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FERC Order 2222-B Affects VPP Market in the US

Nov 12, 2021

GHI Blog

In September 2020, the Federal Energy Regulatory Commission (FERC) issued a landmark ruling with Order No. 2222. The order allows aggregated distributed energy resources (DER) that provide value to the grid through flexibility to be compensated for the value they create. The order essentially allowed aggregated DER to compete alongside traditional resources in organized wholesale markets. In its initial state, Order No. 2222 ruled that heterogeneous DER aggregations created under the order were subject to individual state demand response (DR) opt outs.

Follow Up Orders Create Confusion

In March 2021, FERC reversed course on the state level DR opt out decision and issued Order No. 2222-A. Order No. 2222-A allowed heterogeneous DER aggregations that include DR to participate regardless of whether the individual state prohibits DR participation. This decision drew scrutiny from groups that stated Order No. 2222-A undermined the authority of individual states to oversee demand response within their borders. The groups also believed that FERC did not provide sufficient notice for effectively eliminating the existing rule in Order No. 719, which allowed states to establish the DR opt out.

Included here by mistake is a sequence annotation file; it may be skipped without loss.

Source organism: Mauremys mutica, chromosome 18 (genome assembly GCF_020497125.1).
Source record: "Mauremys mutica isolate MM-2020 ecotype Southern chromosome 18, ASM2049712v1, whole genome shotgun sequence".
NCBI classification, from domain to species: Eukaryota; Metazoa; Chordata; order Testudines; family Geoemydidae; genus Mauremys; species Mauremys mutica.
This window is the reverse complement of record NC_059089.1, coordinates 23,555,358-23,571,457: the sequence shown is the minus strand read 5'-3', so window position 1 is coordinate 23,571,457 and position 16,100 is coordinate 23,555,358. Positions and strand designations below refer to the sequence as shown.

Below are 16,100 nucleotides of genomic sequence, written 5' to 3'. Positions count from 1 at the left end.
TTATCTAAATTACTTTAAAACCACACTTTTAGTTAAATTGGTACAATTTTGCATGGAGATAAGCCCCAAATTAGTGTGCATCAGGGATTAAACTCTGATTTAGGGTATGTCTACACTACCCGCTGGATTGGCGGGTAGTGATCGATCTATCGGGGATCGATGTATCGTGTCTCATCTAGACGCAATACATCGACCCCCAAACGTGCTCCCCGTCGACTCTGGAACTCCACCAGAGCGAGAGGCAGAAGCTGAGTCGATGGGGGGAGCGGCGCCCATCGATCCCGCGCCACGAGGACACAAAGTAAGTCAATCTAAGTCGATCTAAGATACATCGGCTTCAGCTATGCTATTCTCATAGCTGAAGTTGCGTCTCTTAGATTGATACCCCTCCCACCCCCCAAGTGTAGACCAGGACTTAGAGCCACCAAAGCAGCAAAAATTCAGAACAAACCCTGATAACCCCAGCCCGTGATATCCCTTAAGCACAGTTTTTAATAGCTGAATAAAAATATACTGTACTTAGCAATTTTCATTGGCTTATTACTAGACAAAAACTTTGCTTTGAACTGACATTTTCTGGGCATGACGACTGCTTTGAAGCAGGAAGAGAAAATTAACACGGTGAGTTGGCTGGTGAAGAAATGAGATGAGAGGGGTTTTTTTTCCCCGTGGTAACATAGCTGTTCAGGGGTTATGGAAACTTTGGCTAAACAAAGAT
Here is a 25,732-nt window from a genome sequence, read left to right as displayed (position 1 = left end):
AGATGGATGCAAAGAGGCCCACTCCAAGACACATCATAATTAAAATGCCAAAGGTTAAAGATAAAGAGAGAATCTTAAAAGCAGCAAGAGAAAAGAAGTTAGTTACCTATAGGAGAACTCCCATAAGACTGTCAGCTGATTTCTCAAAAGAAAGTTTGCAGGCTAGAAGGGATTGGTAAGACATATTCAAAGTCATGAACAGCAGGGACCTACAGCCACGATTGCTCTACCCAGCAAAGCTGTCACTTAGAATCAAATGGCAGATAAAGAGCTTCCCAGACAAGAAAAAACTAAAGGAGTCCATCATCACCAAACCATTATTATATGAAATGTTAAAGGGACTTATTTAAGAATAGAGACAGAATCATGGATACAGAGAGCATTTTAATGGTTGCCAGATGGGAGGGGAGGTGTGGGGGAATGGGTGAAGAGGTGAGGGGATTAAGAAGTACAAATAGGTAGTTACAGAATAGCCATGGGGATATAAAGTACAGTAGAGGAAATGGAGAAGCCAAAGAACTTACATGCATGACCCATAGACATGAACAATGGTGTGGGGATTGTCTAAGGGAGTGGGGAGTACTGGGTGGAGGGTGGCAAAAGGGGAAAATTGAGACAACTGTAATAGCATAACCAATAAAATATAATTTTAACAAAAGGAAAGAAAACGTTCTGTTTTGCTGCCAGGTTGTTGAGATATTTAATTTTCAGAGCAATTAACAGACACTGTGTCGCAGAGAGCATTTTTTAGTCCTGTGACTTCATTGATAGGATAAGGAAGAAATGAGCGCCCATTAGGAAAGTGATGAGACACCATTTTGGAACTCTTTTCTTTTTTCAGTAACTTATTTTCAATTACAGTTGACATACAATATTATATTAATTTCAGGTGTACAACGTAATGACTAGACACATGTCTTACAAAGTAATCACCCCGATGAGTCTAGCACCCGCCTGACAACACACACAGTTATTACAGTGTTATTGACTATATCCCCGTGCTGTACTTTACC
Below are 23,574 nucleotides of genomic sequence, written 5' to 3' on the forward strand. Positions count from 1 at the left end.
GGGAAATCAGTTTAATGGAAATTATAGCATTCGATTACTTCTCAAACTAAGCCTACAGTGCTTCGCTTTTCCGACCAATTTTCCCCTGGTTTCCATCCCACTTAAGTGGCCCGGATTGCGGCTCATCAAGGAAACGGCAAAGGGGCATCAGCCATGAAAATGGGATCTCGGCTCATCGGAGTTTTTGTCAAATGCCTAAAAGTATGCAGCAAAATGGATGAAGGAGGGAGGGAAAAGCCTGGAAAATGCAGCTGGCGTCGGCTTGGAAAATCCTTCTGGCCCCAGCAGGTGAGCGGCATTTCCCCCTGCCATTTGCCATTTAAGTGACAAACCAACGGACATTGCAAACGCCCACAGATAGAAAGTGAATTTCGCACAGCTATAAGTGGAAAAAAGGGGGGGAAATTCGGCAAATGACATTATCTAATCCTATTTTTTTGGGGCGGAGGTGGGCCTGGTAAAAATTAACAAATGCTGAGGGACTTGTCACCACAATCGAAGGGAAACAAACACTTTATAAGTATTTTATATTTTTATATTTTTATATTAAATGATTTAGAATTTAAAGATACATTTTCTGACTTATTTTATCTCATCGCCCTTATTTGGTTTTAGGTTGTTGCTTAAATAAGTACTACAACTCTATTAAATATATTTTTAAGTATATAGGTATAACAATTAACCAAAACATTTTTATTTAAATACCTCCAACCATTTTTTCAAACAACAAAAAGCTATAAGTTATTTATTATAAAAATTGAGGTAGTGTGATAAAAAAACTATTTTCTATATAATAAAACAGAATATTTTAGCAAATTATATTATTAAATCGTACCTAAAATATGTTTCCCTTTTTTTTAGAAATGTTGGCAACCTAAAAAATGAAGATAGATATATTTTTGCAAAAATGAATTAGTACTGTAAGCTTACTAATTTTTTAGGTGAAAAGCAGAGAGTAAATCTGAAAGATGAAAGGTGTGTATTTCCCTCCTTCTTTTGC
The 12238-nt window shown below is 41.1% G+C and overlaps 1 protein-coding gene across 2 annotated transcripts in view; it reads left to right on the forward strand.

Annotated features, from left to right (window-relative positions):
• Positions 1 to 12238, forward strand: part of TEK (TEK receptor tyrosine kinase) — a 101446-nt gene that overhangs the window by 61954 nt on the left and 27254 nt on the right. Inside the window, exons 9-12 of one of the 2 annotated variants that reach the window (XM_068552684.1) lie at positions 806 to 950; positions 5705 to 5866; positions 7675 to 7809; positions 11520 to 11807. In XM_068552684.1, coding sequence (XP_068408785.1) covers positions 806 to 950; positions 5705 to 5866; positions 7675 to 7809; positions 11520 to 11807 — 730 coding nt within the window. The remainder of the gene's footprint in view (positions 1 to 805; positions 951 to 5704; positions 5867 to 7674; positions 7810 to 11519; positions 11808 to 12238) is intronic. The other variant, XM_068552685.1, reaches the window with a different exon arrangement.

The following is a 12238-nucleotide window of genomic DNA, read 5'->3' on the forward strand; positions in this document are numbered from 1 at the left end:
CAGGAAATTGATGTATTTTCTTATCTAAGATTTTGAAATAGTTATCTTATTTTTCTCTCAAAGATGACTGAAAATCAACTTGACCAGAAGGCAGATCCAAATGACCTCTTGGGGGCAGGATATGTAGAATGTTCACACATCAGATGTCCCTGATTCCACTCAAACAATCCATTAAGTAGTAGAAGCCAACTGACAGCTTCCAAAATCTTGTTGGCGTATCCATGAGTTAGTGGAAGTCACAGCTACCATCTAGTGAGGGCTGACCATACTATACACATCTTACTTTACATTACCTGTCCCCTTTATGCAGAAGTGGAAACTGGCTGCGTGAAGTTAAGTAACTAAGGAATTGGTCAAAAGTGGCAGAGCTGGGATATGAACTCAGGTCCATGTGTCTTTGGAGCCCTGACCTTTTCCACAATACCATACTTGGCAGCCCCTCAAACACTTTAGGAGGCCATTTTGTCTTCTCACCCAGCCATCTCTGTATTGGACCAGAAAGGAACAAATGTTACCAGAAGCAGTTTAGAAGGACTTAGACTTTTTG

FERC subsequently issued Order No. 2222-B in June 2021, which reverts to subjecting heterogeneous DER aggregations that contain DR to individual state opt out rules and issued a Notice of Inquiry for further investigation into whether the DR opt out established by Order No. 719 can or should be removed.

DR Is Critical to Mixed Asset Virtual Power Plants

DER aggregations that contain DR in addition to other technology types such as rooftop solar or energy storage can be thought of as mixed asset virtual power plants (VPPs) because of the use of supply and demand side resources. As this decade progresses, mixed asset VPPs are expected to increase their already majority share of the overall VPP market in the US and North America as a whole. DR is a powerful resource that can work with other DER technologies when aggregated to amplify their impact and serve the grid in increasingly significant ways.

As the electric grid shifts to a more decentralized model powered by variable renewable energy sources, mixed asset VPPs will play an enormous role in maintaining grid reliability because of their ability to continuously balance supply and demand. Customer participation is essential in VPP development and DR represents an opportunity to increase the number of customers enrolled in a VPP without requiring them to finance DER such as rooftop solar, home batteries, or EVs. Determining how state level restrictions on DR will affect the ability of heterogeneous DER aggregations to participate in US wholesale markets will play a large role in the further development of mixed asset VPPs in the US.